# Sets and Set Operations

*by Suraj Rampure*

*Last modified: March 21, 2019*

In this note, we will look at the formal definition of a set, a subset, and identify various operations that act on multiple sets. We also introduce the idea of the universal set and a complement. One notable omission is any discussion on the size of a set; this idea will be studied further when we discuss combinatorics.

## Definition:

SetIn mathematics, a

setis a well-defined collection of objects. By well-defined, we mean that for any object $x$, we can easily determine whether or not $x$ is an element (also referred to as a “member”) of the set. Formally, if $S$ is a set, we write $x \in S$ to state that $x$ is in the set $S$, and $x \not \in S$ to state the opposite.

We define sets in one of two ways:

- By listing out all of the elements in the set, e.g. $A_1 = \{1, 3.14, -15, \pi + e\}$, $A_2 = \{…, -3, -2, -1, 0, 1, 2, …\}$ or $A_3 = \{ \text{Lebron, Jordan, Kobe} \}$
- By stating a property that determines the set, e.g. $A_4 = \{x : x + 3 \: \text{is prime} \}$ or $A_5 = \{t : t^2 - 5t + 6 = 0 \}$

Some remarks:

- The symbols $:$ and $\big|$ both translate to “such that”, and precede the condition for inclusion into a set. You will see both used throughout this text.
- It should be noted that sets can either have finitely many elements, as in $A_1$, $A_3$ and $A_5$, or infinitely many elements, as in $A_2$ and $A_4$ above. This is a concept we will explore further later in the chapter.
- Stating a property (or properties) that defines a set is known as “set-builder notation.”

Before looking at any set operations, we need to define the most basic property of a set there is – the **cardinality**.

## Definition:

CardinalityThe

cardinality$|S|$ of a finite set $|S|$ is the number of elements in $S$.

For example, we say can say set $A = \{1, 2, 9, 12, -3\}$ has cardinality $|A| = 5$. The same is true for set $B = \{1, 1, 2, 2, 2, 2, 12, -3, -3, 9 \}$, because when dealing with sets, we only care about unique elements, and don’t care about order.

Notice, our definition was specific to finite sets. It doesn’t make much sense to talk about the number of elements in an infinite set, such as the real numbers. However, cardinality is still very well defined in such cases – this is something we will study in Section 1.3.

## Subsets

## Definition:

SubsetGiven some set $A$, another set $B$ is a

subsetof $A$ if and only if every element in $B$ is also an element of $A$. Symbolically, we represent this relationship as $B \subset A$ (just like with $\geq, >, \leq, <$ signs, the $\subset$ sign opens towards the larger set), and its opposite (i.e. $B$ is not a subset of $A$) as $B \not \subset A$. Equivalently, we can say $A$ is asupersetof $B$.

For example, if $A = \{1, 5, 7, 9, 12\}$ and $B = \{7, 12\}$, we can say $B \subset A$, but also that $\{5, 6\} \not \subset A$.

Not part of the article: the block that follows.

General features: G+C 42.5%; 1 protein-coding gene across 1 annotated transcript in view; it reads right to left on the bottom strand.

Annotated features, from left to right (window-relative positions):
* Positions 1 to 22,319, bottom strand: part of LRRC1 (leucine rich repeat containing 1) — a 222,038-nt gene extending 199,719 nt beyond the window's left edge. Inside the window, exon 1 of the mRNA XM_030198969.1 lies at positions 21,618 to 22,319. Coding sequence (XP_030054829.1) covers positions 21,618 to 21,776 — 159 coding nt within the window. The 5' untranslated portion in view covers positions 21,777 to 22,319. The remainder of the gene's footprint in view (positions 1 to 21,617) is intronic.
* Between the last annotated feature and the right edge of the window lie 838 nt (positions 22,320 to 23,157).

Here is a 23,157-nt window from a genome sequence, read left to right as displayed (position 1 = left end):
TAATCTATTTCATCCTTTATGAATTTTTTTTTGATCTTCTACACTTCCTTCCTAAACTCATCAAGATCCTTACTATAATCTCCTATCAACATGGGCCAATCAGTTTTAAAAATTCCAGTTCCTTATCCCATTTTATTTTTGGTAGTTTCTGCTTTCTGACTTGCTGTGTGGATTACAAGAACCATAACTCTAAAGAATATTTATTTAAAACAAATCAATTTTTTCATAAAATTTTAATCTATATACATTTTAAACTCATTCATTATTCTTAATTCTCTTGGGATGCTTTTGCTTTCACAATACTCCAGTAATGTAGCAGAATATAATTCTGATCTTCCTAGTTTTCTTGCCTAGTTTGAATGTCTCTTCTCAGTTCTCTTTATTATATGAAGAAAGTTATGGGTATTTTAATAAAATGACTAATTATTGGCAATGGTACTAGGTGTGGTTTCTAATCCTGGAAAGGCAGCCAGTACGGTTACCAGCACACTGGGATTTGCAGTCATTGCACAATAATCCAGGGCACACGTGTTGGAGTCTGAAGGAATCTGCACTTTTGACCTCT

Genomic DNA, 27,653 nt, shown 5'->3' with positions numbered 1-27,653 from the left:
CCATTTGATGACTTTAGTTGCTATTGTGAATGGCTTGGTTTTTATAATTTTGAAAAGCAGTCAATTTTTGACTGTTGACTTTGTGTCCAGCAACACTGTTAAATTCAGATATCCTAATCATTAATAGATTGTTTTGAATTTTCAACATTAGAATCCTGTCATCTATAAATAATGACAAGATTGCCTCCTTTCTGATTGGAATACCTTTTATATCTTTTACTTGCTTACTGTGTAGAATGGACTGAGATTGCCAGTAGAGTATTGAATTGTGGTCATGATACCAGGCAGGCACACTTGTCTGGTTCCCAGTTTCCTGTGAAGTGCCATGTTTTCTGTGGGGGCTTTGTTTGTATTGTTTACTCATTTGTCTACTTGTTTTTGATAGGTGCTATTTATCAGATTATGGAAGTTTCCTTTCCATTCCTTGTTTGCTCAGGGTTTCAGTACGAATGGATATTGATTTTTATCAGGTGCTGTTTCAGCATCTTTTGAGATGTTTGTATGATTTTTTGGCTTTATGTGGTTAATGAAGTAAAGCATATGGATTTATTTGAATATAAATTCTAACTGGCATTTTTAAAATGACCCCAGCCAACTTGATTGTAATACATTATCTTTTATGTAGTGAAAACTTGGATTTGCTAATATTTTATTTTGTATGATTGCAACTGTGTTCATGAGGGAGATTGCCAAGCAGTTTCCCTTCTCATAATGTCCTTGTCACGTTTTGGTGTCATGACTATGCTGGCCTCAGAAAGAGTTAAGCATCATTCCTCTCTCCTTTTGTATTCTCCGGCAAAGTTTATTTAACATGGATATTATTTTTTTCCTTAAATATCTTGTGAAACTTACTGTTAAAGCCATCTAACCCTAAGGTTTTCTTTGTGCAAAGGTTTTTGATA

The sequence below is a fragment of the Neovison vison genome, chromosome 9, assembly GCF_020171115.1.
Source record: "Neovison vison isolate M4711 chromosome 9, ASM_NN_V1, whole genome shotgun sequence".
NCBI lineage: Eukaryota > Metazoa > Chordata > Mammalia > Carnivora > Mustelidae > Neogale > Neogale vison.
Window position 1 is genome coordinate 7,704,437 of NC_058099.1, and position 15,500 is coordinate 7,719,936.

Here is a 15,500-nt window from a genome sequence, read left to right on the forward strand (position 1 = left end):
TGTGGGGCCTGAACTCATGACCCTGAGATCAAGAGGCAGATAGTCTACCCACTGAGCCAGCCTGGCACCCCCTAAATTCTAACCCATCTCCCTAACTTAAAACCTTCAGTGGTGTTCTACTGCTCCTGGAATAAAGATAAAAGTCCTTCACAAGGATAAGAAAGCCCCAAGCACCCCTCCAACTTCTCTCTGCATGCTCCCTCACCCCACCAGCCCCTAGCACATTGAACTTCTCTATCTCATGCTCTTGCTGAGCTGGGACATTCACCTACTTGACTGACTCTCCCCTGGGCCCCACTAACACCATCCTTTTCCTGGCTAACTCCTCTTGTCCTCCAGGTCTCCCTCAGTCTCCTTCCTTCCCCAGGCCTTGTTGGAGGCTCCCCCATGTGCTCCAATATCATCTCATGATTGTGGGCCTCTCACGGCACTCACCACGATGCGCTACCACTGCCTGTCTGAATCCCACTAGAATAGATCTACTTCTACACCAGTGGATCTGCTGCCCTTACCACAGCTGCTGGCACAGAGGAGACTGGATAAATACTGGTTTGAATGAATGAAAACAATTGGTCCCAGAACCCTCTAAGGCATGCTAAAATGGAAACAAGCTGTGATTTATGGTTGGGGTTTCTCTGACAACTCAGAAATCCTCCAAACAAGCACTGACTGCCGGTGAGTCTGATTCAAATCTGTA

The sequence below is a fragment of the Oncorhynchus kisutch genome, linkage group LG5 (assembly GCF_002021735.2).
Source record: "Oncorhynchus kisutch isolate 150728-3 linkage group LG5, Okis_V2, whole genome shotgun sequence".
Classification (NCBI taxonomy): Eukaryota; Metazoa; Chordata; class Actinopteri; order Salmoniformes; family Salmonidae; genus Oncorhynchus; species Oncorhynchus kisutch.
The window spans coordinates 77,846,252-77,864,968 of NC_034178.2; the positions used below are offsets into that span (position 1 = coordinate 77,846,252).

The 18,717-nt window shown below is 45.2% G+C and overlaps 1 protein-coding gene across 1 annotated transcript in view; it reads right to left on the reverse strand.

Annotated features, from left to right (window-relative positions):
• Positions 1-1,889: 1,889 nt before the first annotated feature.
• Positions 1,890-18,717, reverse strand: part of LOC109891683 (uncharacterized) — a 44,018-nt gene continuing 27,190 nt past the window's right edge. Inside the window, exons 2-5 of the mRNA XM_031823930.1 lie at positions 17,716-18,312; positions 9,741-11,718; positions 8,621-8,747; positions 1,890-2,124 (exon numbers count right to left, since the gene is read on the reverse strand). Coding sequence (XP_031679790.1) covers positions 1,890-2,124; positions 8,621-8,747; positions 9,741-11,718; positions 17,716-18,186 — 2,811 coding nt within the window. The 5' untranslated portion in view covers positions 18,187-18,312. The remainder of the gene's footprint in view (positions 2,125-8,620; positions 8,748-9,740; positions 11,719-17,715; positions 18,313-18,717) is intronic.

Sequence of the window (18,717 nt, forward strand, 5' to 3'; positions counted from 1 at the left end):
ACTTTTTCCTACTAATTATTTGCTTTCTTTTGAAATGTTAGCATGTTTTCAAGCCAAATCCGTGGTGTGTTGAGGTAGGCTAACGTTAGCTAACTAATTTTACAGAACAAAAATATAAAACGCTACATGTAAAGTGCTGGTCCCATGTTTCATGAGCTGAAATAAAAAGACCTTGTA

What if two sets $A$ and $B$ are subsets of one another – what can we infer about $A$ and $B$? This would have to mean every element in $A$ is in $B$, and every element in $B$ is in $A$. It turns out that this is the exact condition for set equality. Formally, we can say two sets $A$ and $B$ are **equal** if and only if both $A \subset B$ and $B \subset A$; in this case we could also write $A = B$.

All sets are subsets of themselves. We say set $B$ is a **proper subset** of $A$ when $B \subset A$ and $A \neq B$.

## Set Operations

We will now look at four operations that act on multiple sets – union, intersection, difference and product. Note that these operations are all **closed**, meaning that the results are all also sets (as opposed to being elements of sets, or numbers, or anything else).

### Union

The **union** of two sets $A, B$ is the set of everything contained by either $A$ or $B$. Formally:

$\boxed{A \cup B = \{x : x \in A \: \text{or} \: x \in B \}}$

For example, if $A = \{1, 5, 7\}$ and $B = \{2, 3, 7, 8\}$, $A \cup B = \{1, 2, 3, 5, 7, 8\}$. Note that even though there was a 7 in both sets, the 7 is not repeated within the set. It is also worth noting that finite sets need not necessarily be ordered; we could equivalently write $A = \{5, 7, 1\}$ and $A \cup B = \{8, 5, 1, 3, 2, 7 \}$.

For any set $A$:

- $A \cup A = A$ (Justification: $\{x : x \in A \: \text{or} \: x \in A\} = \{x : x \in A \}$)
- $A \cup \emptyset = A$ (Justification: $\{x : x \in A \: \text{or} \: x \in \emptyset\} = \{x : x \in A \}$)

### Intersection

The **intersection** of two sets $A, B$ is the set of everything contained in both $A$ and $B$. Formally:

$\boxed{A \cap B = \{x : x \in A \: \text{and} \: x \in B \}}$

Using the same examples as before, $A \cap B = \{7 \}$.

For any set $A$:

- $A \cap A = A$ (Justification: $A \cap A = \{x : x \in A \: \text{and} \: x \in A \} = \{x : x \in A\}$)